My primary research project, “Intermedial Voices,” draws on literary theory, critical theory, and media studies in order to investigate networks of sonorous literary and musical voices from early modernity onward. I undertook this research at Western University and Freiburg University, and with Kiene Brillenburg Wurth at Utrecht University. It was supported by grants from the Social Sciences and Humanities Research Council of Canada (SSHRC) and the Richard J. Schmeelk Foundation.
“Intermedial Voices” contributes to scholarly debates on the material turn of literary studies by borrowing from methodologies in film and media studies. More specifically, it builds on the reception of voice in literary theory in order to contribute a theory of poetics adapted to new means and supports. Finally, it aims to provide tools to teach a new generation of students how literature informs the production of new media content.
I have published three articles from this project. The first recovers vocal sonorities from Macpherson’s Poems of Ossian and argues for a phonographic epistle in Massenet’s opera Werther. Following its publication in the Journal of Musicological Research, I was invited to give a lecture in Comparative Literature and Musicology at Cornell University. Another article appeared in the International Journal of Performance Art and Digital Media. It examines how digital scenography underscores the materiality of voice in post-dramatic opera and its texts. Articles on queer technological voices in Xavier Dolan’s film Mommy appeared in the film journal Synoptique and in the European Journal of American Studies. I presented several conference papers on intermedial voices in Europe and in North America. I am currently working on a book manuscript titled Soundscapes of the Literary Voice. It traces the sonorous voice from its evocative silence in narratology to its resonant material form in audiobooks, podcasts, and other digital forms of vocal performance.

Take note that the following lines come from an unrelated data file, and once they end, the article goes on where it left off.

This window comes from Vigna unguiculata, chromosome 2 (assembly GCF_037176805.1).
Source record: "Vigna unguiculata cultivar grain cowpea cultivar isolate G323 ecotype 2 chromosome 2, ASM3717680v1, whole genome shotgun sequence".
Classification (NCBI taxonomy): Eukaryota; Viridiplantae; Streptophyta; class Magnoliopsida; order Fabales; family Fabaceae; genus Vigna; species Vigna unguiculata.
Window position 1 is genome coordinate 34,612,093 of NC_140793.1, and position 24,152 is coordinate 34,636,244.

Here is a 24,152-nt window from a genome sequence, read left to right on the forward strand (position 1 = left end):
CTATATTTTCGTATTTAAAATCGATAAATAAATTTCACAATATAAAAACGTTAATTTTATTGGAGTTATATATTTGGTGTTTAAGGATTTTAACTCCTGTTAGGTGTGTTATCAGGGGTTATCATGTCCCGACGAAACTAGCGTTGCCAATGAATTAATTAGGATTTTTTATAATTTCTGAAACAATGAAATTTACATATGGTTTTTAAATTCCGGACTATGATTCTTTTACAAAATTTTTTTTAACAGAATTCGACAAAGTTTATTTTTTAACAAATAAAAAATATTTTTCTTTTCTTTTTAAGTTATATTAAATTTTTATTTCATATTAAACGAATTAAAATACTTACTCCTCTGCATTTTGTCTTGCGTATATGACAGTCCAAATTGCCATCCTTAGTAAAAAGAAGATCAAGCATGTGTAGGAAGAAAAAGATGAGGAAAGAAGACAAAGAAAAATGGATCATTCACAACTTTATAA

“Posthumanist Vocality,” my second research project, studies technology as an inherent and embodied component of human and nonhuman communication. Posthumanism is at once critical of the voice for its anthropocentric valorization of speech, and fascinated by its material sonority and potential in cross-species emotional communication. This research was undertaken at Utrecht University, is ongoing at Oberlin College & Conservatory, and has been supported by a postdoctoral fellowship from SSHRC.
I am also publishing this research. The Journal of Aesthetics and Culture published a comparative essay on nature, technology, and mimesis in the novel Us Conductors and the Ring Cycle. A book chapter in the Oxford Handbook of Sound and Imagination is in press. It compares singing androids in literature, film, and opera. As co-guest editor, I will soon be submitting a special issue on “Vocal Remediation and Embodiment” to a leading journal. My contribution compares remediated voices in recent films to 18th– and 19th-century accounts of singers as machines. Publication of individual papers is expected in 2019, and of the issue in 2020. I am also writing a book chapter for an anthology titled Voicing New Materialisms, which will be published in 2021. I have convened two conference panels on posthumanist vocality, and am proposing another on musical affect and technics for the American Comparative Literature Association’s 2019 annual congress.